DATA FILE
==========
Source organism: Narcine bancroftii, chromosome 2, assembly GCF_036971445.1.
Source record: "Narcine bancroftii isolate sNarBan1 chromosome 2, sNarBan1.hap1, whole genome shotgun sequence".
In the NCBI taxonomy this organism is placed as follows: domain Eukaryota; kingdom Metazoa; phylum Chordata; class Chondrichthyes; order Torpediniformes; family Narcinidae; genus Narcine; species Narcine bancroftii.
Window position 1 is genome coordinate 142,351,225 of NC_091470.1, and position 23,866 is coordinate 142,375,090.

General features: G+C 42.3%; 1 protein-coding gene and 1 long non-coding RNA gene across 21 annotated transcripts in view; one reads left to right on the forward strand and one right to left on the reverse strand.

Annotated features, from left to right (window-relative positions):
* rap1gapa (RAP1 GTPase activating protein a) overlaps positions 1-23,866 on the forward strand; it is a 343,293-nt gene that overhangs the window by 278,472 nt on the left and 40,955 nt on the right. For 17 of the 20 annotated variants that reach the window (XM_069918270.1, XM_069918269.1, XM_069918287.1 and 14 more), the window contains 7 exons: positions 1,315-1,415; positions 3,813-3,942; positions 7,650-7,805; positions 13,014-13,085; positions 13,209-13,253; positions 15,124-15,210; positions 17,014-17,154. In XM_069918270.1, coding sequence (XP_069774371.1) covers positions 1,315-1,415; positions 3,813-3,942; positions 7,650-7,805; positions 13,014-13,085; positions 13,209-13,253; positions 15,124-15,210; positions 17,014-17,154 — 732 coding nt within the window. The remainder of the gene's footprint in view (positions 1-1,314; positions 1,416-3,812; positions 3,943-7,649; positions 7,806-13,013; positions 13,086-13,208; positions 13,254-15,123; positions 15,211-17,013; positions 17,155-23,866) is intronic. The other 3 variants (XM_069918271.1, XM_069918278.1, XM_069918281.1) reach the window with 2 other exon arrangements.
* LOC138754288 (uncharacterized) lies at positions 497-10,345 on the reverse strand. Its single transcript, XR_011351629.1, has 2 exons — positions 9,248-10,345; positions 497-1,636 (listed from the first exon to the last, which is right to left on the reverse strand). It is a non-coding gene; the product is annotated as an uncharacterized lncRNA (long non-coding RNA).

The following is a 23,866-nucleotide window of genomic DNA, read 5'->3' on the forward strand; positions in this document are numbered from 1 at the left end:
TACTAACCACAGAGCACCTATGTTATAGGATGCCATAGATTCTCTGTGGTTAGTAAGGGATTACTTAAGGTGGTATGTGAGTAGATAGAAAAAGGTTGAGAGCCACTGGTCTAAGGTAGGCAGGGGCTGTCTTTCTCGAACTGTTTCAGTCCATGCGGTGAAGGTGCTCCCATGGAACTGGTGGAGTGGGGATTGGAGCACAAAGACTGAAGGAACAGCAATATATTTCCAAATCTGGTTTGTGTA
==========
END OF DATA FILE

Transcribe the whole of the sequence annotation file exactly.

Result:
Source organism: Narcine bancroftii, chromosome 2, assembly GCF_036971445.1.
Source record: "Narcine bancroftii isolate sNarBan1 chromosome 2, sNarBan1.hap1, whole genome shotgun sequence".
In the NCBI taxonomy this organism is placed as follows: domain Eukaryota; kingdom Metazoa; phylum Chordata; class Chondrichthyes; order Torpediniformes; family Narcinidae; genus Narcine; species Narcine bancroftii.
Window position 1 is genome coordinate 142,351,225 of NC_091470.1, and position 23,866 is coordinate 142,375,090.

General features: G+C 42.3%; 1 protein-coding gene and 1 long non-coding RNA gene across 21 annotated transcripts in view; one reads left to right on the forward strand and one right to left on the reverse strand.

Annotated features, from left to right (window-relative positions):
* rap1gapa (RAP1 GTPase activating protein a) overlaps positions 1-23,866 on the forward strand; it is a 343,293-nt gene that overhangs the window by 278,472 nt on the left and 40,955 nt on the right. For 17 of the 20 annotated variants that reach the window (XM_069918270.1, XM_069918269.1, XM_069918287.1 and 14 more), the window contains 7 exons: positions 1,315-1,415; positions 3,813-3,942; positions 7,650-7,805; positions 13,014-13,085; positions 13,209-13,253; positions 15,124-15,210; positions 17,014-17,154. In XM_069918270.1, coding sequence (XP_069774371.1) covers positions 1,315-1,415; positions 3,813-3,942; positions 7,650-7,805; positions 13,014-13,085; positions 13,209-13,253; positions 15,124-15,210; positions 17,014-17,154 — 732 coding nt within the window. The remainder of the gene's footprint in view (positions 1-1,314; positions 1,416-3,812; positions 3,943-7,649; positions 7,806-13,013; positions 13,086-13,208; positions 13,254-15,123; positions 15,211-17,013; positions 17,155-23,866) is intronic. The other 3 variants (XM_069918271.1, XM_069918278.1, XM_069918281.1) reach the window with 2 other exon arrangements.
* LOC138754288 (uncharacterized) lies at positions 497-10,345 on the reverse strand. Its single transcript, XR_011351629.1, has 2 exons — positions 9,248-10,345; positions 497-1,636 (listed from the first exon to the last, which is right to left on the reverse strand). It is a non-coding gene; the product is annotated as an uncharacterized lncRNA (long non-coding RNA).

The following is a 23,866-nucleotide window of genomic DNA, read 5'->3' on the forward strand; positions in this document are numbered from 1 at the left end:
TACTAACCACAGAGCACCTATGTTATAGGATGCCATAGATTCTCTGTGGTTAGTAAGGGATTACTTAAGGTGGTATGTGAGTAGATAGAAAAAGGTTGAGAGCCACTGGTCTAAGGTAGGCAGGGGCTGTCTTTCTCGAACTGTTTCAGTCCATGCGGTGAAGGTGCTCCCATGGAACTGGTGGAGTGGGGATTGGAGCACAAAGACTGAAGGAACAGCAATATATTTCCAAATCTGGTTTGTGTA